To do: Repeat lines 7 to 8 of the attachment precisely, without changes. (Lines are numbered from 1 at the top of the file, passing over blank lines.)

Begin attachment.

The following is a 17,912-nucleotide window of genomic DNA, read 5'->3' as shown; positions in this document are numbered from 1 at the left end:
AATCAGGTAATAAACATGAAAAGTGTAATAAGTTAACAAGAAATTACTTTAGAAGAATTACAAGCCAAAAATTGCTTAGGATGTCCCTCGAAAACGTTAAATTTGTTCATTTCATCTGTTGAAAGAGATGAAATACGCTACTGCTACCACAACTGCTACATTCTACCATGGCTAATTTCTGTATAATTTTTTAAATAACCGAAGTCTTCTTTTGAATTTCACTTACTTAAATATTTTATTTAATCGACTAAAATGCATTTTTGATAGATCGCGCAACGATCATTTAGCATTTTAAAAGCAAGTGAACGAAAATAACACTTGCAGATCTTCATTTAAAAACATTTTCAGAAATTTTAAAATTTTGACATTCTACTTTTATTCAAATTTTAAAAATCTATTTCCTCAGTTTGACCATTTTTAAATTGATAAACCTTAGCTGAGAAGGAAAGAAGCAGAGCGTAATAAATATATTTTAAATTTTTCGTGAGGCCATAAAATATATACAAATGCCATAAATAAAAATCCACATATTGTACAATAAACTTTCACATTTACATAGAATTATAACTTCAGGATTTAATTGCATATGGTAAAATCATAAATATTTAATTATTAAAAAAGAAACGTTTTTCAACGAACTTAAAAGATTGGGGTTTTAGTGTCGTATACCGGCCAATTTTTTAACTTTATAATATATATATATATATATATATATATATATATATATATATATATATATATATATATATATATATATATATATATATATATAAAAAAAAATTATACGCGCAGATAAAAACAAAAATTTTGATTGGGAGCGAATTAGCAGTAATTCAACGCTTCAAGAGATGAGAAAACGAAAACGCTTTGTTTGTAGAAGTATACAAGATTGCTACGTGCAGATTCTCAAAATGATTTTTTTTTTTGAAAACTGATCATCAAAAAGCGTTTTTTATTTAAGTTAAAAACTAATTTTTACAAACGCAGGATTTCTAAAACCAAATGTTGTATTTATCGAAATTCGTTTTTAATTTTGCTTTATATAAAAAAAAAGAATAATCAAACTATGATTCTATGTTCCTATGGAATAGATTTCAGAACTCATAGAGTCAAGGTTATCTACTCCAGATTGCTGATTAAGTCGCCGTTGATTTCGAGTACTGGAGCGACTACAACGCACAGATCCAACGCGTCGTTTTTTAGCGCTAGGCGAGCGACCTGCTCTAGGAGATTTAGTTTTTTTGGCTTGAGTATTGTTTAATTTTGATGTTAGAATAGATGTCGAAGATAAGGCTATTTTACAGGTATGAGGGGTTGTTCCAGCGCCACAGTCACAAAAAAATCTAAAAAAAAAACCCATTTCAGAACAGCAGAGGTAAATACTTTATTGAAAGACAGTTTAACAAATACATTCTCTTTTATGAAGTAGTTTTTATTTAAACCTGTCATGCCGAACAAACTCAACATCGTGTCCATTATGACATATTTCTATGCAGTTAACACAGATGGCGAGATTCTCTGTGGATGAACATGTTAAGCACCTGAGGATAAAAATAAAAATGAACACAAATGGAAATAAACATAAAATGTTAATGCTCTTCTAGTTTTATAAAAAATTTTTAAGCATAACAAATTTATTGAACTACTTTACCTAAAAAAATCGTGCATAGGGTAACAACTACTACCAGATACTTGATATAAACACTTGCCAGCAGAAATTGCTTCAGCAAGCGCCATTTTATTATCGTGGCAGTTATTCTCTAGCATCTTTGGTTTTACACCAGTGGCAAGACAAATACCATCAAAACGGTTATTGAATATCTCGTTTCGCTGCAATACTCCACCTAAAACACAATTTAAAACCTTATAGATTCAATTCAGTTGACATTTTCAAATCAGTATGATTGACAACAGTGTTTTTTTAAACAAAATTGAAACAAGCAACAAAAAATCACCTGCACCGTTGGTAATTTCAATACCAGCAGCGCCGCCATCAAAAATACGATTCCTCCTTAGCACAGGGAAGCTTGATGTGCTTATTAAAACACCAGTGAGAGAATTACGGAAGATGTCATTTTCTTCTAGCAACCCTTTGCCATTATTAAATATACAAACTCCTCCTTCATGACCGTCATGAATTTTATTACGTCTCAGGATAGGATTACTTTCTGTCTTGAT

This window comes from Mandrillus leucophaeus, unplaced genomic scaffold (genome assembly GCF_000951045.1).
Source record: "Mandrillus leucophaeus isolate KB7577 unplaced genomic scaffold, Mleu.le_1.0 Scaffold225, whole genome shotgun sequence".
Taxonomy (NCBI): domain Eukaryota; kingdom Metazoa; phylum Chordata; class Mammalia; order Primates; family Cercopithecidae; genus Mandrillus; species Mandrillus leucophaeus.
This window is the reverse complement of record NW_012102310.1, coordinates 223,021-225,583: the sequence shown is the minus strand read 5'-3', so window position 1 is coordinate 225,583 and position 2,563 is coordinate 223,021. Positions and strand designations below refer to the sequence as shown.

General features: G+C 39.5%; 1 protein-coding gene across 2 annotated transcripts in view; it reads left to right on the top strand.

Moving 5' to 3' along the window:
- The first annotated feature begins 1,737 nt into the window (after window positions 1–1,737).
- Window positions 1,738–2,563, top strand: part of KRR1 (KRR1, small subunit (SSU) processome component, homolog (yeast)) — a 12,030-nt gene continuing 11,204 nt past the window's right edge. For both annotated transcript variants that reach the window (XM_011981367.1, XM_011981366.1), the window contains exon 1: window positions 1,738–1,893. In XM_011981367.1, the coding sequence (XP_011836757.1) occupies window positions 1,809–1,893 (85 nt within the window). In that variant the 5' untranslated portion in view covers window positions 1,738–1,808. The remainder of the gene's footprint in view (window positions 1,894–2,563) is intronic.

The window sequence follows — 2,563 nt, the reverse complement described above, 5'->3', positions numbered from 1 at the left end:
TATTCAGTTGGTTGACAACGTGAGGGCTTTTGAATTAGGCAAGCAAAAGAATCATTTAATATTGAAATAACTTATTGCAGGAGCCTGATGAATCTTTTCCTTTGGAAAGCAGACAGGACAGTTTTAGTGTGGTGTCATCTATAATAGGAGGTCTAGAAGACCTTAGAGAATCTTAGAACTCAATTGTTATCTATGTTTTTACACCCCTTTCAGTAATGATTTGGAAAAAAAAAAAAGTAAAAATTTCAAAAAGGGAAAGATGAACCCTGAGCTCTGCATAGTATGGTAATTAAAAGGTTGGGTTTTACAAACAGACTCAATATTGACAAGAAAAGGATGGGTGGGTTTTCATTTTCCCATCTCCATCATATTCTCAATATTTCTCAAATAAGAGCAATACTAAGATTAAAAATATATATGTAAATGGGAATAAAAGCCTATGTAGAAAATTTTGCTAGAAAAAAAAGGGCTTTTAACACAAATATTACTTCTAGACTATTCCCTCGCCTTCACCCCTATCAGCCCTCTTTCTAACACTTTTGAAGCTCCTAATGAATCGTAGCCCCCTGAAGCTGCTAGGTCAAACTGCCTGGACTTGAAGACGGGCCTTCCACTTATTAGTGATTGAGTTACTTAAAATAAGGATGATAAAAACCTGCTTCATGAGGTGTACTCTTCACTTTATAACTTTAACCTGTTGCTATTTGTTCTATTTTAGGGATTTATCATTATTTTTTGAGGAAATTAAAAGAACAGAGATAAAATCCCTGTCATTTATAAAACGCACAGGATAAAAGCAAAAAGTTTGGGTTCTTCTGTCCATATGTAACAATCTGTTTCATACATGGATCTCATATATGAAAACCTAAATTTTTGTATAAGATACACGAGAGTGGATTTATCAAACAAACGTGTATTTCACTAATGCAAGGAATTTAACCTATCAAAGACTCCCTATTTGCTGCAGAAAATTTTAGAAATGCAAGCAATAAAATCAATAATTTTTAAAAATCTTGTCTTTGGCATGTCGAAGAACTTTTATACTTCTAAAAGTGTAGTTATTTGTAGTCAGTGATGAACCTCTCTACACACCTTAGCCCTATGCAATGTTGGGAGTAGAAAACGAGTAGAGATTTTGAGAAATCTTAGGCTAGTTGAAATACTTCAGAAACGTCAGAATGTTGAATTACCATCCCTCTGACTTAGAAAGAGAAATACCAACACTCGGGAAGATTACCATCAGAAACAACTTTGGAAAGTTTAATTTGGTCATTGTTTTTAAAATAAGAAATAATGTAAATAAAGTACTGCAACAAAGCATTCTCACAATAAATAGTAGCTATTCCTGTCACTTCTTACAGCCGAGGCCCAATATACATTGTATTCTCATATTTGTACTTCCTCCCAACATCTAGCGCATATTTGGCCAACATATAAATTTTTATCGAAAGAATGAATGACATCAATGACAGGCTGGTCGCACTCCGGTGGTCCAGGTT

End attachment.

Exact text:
General features: G+C 39.5%; 1 protein-coding gene across 2 annotated transcripts in view; it reads left to right on the top strand.

Moving 5' to 3' along the window: